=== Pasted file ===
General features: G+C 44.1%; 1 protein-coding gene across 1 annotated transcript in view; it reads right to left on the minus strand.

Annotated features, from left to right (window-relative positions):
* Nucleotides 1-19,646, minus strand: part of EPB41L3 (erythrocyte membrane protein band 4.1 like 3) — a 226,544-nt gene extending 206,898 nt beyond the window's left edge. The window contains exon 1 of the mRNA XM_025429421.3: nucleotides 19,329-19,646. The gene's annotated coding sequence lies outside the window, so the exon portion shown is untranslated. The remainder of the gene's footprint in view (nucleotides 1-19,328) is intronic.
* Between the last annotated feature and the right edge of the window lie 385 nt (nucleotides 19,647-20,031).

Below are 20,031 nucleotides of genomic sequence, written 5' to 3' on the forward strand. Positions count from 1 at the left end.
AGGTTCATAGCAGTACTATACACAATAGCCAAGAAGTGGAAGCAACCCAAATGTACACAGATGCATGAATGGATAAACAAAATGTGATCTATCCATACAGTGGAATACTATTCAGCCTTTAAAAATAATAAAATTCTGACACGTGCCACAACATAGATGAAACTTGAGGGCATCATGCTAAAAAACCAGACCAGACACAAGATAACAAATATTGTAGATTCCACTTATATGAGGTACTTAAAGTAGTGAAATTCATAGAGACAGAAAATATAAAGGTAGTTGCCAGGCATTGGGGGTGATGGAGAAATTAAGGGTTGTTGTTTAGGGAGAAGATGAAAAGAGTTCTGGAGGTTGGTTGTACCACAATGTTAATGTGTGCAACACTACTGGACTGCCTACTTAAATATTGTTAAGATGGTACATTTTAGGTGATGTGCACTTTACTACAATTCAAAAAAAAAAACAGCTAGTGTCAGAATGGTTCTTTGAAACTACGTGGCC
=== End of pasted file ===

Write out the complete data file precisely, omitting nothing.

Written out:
General features: G+C 44.1%; 1 protein-coding gene across 1 annotated transcript in view; it reads right to left on the minus strand.

Annotated features, from left to right (window-relative positions):
* Nucleotides 1-19,646, minus strand: part of EPB41L3 (erythrocyte membrane protein band 4.1 like 3) — a 226,544-nt gene extending 206,898 nt beyond the window's left edge. The window contains exon 1 of the mRNA XM_025429421.3: nucleotides 19,329-19,646. The gene's annotated coding sequence lies outside the window, so the exon portion shown is untranslated. The remainder of the gene's footprint in view (nucleotides 1-19,328) is intronic.
* Between the last annotated feature and the right edge of the window lie 385 nt (nucleotides 19,647-20,031).

Below are 20,031 nucleotides of genomic sequence, written 5' to 3' on the forward strand. Positions count from 1 at the left end.
AGGTTCATAGCAGTACTATACACAATAGCCAAGAAGTGGAAGCAACCCAAATGTACACAGATGCATGAATGGATAAACAAAATGTGATCTATCCATACAGTGGAATACTATTCAGCCTTTAAAAATAATAAAATTCTGACACGTGCCACAACATAGATGAAACTTGAGGGCATCATGCTAAAAAACCAGACCAGACACAAGATAACAAATATTGTAGATTCCACTTATATGAGGTACTTAAAGTAGTGAAATTCATAGAGACAGAAAATATAAAGGTAGTTGCCAGGCATTGGGGGTGATGGAGAAATTAAGGGTTGTTGTTTAGGGAGAAGATGAAAAGAGTTCTGGAGGTTGGTTGTACCACAATGTTAATGTGTGCAACACTACTGGACTGCCTACTTAAATATTGTTAAGATGGTACATTTTAGGTGATGTGCACTTTACTACAATTCAAAAAAAAAAACAGCTAGTGTCAGAATGGTTCTTTGAAACTACGTGGCC